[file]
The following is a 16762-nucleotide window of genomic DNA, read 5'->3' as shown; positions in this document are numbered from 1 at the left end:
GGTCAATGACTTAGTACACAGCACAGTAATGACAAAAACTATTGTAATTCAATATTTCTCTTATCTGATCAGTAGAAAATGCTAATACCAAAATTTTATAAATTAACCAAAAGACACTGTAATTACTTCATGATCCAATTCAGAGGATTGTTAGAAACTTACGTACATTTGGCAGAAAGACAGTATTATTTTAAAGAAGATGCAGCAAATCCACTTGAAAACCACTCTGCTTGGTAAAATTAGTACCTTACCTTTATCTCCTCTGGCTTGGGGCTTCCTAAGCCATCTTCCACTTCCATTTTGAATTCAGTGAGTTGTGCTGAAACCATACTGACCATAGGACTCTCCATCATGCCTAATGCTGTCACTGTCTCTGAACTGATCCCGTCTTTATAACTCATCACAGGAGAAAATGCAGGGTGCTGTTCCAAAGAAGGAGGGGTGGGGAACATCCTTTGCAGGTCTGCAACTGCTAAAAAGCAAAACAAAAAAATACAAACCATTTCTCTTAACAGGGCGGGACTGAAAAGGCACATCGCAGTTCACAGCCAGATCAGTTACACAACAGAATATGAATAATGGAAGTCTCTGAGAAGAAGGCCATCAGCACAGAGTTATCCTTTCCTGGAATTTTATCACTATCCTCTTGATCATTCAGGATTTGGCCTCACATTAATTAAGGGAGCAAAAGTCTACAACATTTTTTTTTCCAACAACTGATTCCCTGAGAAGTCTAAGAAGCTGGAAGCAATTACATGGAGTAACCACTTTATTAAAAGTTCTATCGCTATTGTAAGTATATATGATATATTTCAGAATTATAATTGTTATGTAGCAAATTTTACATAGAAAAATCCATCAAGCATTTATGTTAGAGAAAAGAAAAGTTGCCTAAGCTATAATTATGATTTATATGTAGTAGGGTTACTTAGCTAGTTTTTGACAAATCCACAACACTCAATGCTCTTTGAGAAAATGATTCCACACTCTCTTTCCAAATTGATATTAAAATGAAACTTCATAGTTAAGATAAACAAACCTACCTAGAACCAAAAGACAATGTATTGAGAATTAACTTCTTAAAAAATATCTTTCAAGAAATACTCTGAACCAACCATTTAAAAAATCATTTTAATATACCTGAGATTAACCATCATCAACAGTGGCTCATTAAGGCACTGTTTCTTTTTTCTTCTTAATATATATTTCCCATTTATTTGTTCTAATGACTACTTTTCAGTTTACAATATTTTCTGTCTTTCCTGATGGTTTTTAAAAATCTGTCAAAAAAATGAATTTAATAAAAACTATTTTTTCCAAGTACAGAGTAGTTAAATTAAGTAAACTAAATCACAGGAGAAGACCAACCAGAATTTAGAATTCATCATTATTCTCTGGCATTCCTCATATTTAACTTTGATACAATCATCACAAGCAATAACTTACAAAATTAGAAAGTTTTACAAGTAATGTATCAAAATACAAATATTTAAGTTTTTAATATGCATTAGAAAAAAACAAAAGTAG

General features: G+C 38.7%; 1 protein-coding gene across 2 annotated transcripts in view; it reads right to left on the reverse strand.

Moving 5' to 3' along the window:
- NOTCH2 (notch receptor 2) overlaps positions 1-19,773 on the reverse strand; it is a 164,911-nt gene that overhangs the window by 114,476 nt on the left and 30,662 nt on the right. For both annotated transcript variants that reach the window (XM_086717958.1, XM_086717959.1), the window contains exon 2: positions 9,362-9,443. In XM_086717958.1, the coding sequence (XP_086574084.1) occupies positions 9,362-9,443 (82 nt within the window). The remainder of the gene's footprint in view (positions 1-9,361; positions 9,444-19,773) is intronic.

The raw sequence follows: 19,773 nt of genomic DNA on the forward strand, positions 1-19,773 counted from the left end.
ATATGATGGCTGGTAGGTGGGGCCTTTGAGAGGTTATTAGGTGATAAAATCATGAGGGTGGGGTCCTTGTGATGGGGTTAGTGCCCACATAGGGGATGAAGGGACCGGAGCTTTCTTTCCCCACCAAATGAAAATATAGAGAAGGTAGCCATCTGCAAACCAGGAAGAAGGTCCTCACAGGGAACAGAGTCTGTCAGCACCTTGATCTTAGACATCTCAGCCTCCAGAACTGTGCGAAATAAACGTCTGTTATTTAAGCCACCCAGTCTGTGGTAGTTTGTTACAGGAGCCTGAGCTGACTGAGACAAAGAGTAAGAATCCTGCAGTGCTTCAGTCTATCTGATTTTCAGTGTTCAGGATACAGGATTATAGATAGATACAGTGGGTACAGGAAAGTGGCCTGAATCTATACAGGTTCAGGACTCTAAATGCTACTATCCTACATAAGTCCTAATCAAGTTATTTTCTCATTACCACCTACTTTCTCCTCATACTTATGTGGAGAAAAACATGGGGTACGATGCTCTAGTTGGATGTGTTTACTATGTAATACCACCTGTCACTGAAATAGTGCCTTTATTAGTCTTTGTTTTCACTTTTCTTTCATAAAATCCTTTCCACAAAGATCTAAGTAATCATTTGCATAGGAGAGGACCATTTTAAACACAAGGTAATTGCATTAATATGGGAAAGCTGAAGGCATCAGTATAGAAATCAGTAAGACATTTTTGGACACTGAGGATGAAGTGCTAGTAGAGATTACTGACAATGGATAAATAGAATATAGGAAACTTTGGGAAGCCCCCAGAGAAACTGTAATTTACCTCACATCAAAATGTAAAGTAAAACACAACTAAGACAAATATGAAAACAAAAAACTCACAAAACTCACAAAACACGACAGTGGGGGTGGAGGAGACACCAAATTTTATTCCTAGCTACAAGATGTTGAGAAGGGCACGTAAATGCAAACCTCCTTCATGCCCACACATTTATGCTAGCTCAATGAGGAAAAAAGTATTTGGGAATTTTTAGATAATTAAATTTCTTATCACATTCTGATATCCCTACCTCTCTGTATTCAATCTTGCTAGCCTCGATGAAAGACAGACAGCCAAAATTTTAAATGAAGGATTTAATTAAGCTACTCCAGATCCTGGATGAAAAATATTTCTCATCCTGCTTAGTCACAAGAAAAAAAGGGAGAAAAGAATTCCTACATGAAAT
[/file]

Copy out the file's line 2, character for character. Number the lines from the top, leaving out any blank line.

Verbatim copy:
GGTCAATGACTTAGTACACAGCACAGTAATGACAAAAACTATTGTAATTCAATATTTCTCTTATCTGATCAGTAGAAAATGCTAATACCAAAATTTTATAAATTAACCAAAAGACACTGTAATTACTTCATGATCCAATTCAGAGGATTGTTAGAAACTTACGTACATTTGGCAGAAAGACAGTATTATTTTAAAGAAGATGCAGCAAATCCACTTGAAAACCACTCTGCTTGGTAAAATTAGTACCTTACCTTTATCTCCTCTGGCTTGGGGCTTCCTAAGCCATCTTCCACTTCCATTTTGAATTCAGTGAGTTGTGCTGAAACCATACTGACCATAGGACTCTCCATCATGCCTAATGCTGTCACTGTCTCTGAACTGATCCCGTCTTTATAACTCATCACAGGAGAAAATGCAGGGTGCTGTTCCAAAGAAGGAGGGGTGGGGAACATCCTTTGCAGGTCTGCAACTGCTAAAAAGCAAAACAAAAAAATACAAACCATTTCTCTTAACAGGGCGGGACTGAAAAGGCACATCGCAGTTCACAGCCAGATCAGTTACACAACAGAATATGAATAATGGAAGTCTCTGAGAAGAAGGCCATCAGCACAGAGTTATCCTTTCCTGGAATTTTATCACTATCCTCTTGATCATTCAGGATTTGGCCTCACATTAATTAAGGGAGCAAAAGTCTACAACATTTTTTTTTCCAACAACTGATTCCCTGAGAAGTCTAAGAAGCTGGAAGCAATTACATGGAGTAACCACTTTATTAAAAGTTCTATCGCTATTGTAAGTATATATGATATATTTCAGAATTATAATTGTTATGTAGCAAATTTTACATAGAAAAATCCATCAAGCATTTATGTTAGAGAAAAGAAAAGTTGCCTAAGCTATAATTATGATTTATATGTAGTAGGGTTACTTAGCTAGTTTTTGACAAATCCACAACACTCAATGCTCTTTGAGAAAATGATTCCACACTCTCTTTCCAAATTGATATTAAAATGAAACTTCATAGTTAAGATAAACAAACCTACCTAGAACCAAAAGACAATGTATTGAGAATTAACTTCTTAAAAAATATCTTTCAAGAAATACTCTGAACCAACCATTTAAAAAATCATTTTAATATACCTGAGATTAACCATCATCAACAGTGGCTCATTAAGGCACTGTTTCTTTTTTCTTCTTAATATATATTTCCCATTTATTTGTTCTAATGACTACTTTTCAGTTTACAATATTTTCTGTCTTTCCTGATGGTTTTTAAAAATCTGTCAAAAAAATGAATTTAATAAAAACTATTTTTTCCAAGTACAGAGTAGTTAAATTAAGTAAACTAAATCACAGGAGAAGACCAACCAGAATTTAGAATTCATCATTATTCTCTGGCATTCCTCATATTTAACTTTGATACAATCATCACAAGCAATAACTTACAAAATTAGAAAGTTTTACAAGTAATGTATCAAAATACAAATATTTAAGTTTTTAATATGCATTAGAAAAAAACAAAAGTAG